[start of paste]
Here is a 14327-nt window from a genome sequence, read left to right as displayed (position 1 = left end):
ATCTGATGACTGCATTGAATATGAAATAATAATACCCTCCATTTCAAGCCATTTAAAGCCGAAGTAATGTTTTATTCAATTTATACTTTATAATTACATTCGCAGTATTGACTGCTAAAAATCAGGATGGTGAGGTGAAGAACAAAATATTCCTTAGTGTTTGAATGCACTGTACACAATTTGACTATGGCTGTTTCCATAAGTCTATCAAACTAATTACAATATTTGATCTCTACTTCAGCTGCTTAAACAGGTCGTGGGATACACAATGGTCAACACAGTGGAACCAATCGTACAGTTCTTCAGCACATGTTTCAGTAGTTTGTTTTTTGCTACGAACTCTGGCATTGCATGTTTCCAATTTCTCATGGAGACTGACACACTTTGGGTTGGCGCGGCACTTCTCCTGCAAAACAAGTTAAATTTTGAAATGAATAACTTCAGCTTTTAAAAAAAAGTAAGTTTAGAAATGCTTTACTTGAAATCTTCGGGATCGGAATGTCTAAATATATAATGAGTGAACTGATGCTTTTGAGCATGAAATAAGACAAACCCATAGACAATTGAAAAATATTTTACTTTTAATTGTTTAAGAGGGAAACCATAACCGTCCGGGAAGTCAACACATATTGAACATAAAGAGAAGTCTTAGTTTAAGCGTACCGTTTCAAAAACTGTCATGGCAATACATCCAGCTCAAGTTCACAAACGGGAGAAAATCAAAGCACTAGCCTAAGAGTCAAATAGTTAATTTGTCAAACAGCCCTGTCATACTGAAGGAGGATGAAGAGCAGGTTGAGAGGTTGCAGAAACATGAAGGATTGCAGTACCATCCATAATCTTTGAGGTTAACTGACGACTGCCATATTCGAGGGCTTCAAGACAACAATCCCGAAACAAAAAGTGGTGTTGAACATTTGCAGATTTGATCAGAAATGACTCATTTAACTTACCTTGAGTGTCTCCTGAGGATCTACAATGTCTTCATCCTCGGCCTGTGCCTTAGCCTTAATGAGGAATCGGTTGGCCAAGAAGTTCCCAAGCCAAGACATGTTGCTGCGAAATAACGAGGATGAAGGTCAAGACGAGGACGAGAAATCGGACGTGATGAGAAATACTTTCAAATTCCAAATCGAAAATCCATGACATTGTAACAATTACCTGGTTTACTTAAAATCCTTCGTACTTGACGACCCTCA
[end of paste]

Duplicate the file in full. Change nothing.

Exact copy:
Here is a 14327-nt window from a genome sequence, read left to right as displayed (position 1 = left end):
ATCTGATGACTGCATTGAATATGAAATAATAATACCCTCCATTTCAAGCCATTTAAAGCCGAAGTAATGTTTTATTCAATTTATACTTTATAATTACATTCGCAGTATTGACTGCTAAAAATCAGGATGGTGAGGTGAAGAACAAAATATTCCTTAGTGTTTGAATGCACTGTACACAATTTGACTATGGCTGTTTCCATAAGTCTATCAAACTAATTACAATATTTGATCTCTACTTCAGCTGCTTAAACAGGTCGTGGGATACACAATGGTCAACACAGTGGAACCAATCGTACAGTTCTTCAGCACATGTTTCAGTAGTTTGTTTTTTGCTACGAACTCTGGCATTGCATGTTTCCAATTTCTCATGGAGACTGACACACTTTGGGTTGGCGCGGCACTTCTCCTGCAAAACAAGTTAAATTTTGAAATGAATAACTTCAGCTTTTAAAAAAAAGTAAGTTTAGAAATGCTTTACTTGAAATCTTCGGGATCGGAATGTCTAAATATATAATGAGTGAACTGATGCTTTTGAGCATGAAATAAGACAAACCCATAGACAATTGAAAAATATTTTACTTTTAATTGTTTAAGAGGGAAACCATAACCGTCCGGGAAGTCAACACATATTGAACATAAAGAGAAGTCTTAGTTTAAGCGTACCGTTTCAAAAACTGTCATGGCAATACATCCAGCTCAAGTTCACAAACGGGAGAAAATCAAAGCACTAGCCTAAGAGTCAAATAGTTAATTTGTCAAACAGCCCTGTCATACTGAAGGAGGATGAAGAGCAGGTTGAGAGGTTGCAGAAACATGAAGGATTGCAGTACCATCCATAATCTTTGAGGTTAACTGACGACTGCCATATTCGAGGGCTTCAAGACAACAATCCCGAAACAAAAAGTGGTGTTGAACATTTGCAGATTTGATCAGAAATGACTCATTTAACTTACCTTGAGTGTCTCCTGAGGATCTACAATGTCTTCATCCTCGGCCTGTGCCTTAGCCTTAATGAGGAATCGGTTGGCCAAGAAGTTCCCAAGCCAAGACATGTTGCTGCGAAATAACGAGGATGAAGGTCAAGACGAGGACGAGAAATCGGACGTGATGAGAAATACTTTCAAATTCCAAATCGAAAATCCATGACATTGTAACAATTACCTGGTTTACTTAAAATCCTTCGTACTTGACGACCCTCA